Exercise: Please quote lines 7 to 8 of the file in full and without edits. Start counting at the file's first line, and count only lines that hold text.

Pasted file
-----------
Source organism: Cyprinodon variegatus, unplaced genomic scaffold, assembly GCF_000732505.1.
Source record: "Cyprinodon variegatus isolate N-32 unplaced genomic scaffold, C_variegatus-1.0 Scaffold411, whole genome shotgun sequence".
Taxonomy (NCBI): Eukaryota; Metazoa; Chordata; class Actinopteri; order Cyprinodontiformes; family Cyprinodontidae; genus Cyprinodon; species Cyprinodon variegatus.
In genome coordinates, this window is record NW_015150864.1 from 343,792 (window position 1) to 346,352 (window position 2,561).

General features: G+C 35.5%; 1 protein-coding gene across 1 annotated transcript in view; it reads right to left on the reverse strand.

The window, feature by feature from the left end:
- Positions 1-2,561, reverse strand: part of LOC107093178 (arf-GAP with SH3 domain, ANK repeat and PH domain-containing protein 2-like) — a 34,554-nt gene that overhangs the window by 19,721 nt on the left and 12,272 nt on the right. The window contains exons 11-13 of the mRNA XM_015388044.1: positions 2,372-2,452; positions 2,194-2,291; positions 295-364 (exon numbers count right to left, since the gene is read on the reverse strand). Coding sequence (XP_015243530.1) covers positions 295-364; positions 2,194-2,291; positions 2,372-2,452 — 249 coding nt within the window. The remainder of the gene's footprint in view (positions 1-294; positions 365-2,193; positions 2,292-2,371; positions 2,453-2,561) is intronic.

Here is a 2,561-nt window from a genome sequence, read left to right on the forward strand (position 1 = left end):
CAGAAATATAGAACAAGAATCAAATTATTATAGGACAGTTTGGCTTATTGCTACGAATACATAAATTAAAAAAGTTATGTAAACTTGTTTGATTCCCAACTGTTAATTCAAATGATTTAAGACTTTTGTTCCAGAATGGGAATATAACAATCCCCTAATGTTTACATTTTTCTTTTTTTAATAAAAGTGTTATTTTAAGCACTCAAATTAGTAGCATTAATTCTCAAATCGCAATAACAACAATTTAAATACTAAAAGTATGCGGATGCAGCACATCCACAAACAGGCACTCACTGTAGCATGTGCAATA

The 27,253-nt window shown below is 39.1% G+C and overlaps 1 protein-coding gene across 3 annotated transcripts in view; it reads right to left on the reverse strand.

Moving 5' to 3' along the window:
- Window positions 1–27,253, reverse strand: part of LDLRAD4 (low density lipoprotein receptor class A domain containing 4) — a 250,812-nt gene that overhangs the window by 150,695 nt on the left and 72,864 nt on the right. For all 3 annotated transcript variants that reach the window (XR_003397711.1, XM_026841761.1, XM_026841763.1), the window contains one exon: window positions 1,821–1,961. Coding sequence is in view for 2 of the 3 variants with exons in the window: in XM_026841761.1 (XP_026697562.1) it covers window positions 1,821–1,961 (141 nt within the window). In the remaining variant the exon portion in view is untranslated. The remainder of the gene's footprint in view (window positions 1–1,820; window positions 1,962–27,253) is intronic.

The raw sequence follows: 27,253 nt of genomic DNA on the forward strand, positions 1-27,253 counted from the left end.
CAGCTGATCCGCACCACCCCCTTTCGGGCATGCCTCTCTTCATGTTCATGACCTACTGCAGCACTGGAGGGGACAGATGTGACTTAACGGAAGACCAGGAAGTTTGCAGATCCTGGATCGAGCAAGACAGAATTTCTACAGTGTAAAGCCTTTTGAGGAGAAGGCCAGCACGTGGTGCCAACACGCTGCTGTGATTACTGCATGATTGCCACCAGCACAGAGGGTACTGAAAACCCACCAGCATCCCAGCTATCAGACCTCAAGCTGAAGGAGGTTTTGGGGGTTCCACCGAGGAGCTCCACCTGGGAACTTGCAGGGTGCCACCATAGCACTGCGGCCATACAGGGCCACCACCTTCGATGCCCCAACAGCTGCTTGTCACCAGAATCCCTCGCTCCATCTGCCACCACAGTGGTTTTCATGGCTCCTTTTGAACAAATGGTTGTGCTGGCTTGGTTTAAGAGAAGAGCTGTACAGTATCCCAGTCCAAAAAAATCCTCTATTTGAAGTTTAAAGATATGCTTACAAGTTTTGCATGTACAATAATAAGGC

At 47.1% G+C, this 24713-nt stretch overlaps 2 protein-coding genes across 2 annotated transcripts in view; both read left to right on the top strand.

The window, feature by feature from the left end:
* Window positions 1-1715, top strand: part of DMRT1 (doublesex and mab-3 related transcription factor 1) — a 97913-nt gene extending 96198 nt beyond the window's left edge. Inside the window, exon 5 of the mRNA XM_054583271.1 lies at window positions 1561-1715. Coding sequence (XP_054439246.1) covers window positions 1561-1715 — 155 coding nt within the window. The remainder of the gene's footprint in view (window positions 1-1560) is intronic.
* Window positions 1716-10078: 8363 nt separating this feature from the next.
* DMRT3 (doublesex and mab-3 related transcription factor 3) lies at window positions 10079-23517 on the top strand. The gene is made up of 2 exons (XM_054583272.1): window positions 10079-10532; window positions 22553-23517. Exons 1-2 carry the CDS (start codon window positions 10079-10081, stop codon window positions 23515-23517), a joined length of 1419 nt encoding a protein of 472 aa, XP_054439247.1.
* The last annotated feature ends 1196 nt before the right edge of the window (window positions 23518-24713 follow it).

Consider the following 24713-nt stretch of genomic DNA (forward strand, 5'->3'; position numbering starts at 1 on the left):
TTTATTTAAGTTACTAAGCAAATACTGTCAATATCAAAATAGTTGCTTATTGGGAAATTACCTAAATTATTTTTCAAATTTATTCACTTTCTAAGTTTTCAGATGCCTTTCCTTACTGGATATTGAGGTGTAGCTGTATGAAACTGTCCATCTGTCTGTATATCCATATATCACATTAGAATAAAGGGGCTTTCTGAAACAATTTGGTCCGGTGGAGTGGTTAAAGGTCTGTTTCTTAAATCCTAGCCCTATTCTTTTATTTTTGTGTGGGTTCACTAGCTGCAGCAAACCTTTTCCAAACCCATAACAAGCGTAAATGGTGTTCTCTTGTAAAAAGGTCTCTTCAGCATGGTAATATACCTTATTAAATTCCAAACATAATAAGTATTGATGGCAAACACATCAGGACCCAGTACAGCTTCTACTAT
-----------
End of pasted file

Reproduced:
- Positions 1-2,561, reverse strand: part of LOC107093178 (arf-GAP with SH3 domain, ANK repeat and PH domain-containing protein 2-like) — a 34,554-nt gene that overhangs the window by 19,721 nt on the left and 12,272 nt on the right. The window contains exons 11-13 of the mRNA XM_015388044.1: positions 2,372-2,452; positions 2,194-2,291; positions 295-364 (exon numbers count right to left, since the gene is read on the reverse strand). Coding sequence (XP_015243530.1) covers positions 295-364; positions 2,194-2,291; positions 2,372-2,452 — 249 coding nt within the window. The remainder of the gene's footprint in view (positions 1-294; positions 365-2,193; positions 2,292-2,371; positions 2,453-2,561) is intronic.

Here is a 2,561-nt window from a genome sequence, read left to right on the forward strand (position 1 = left end):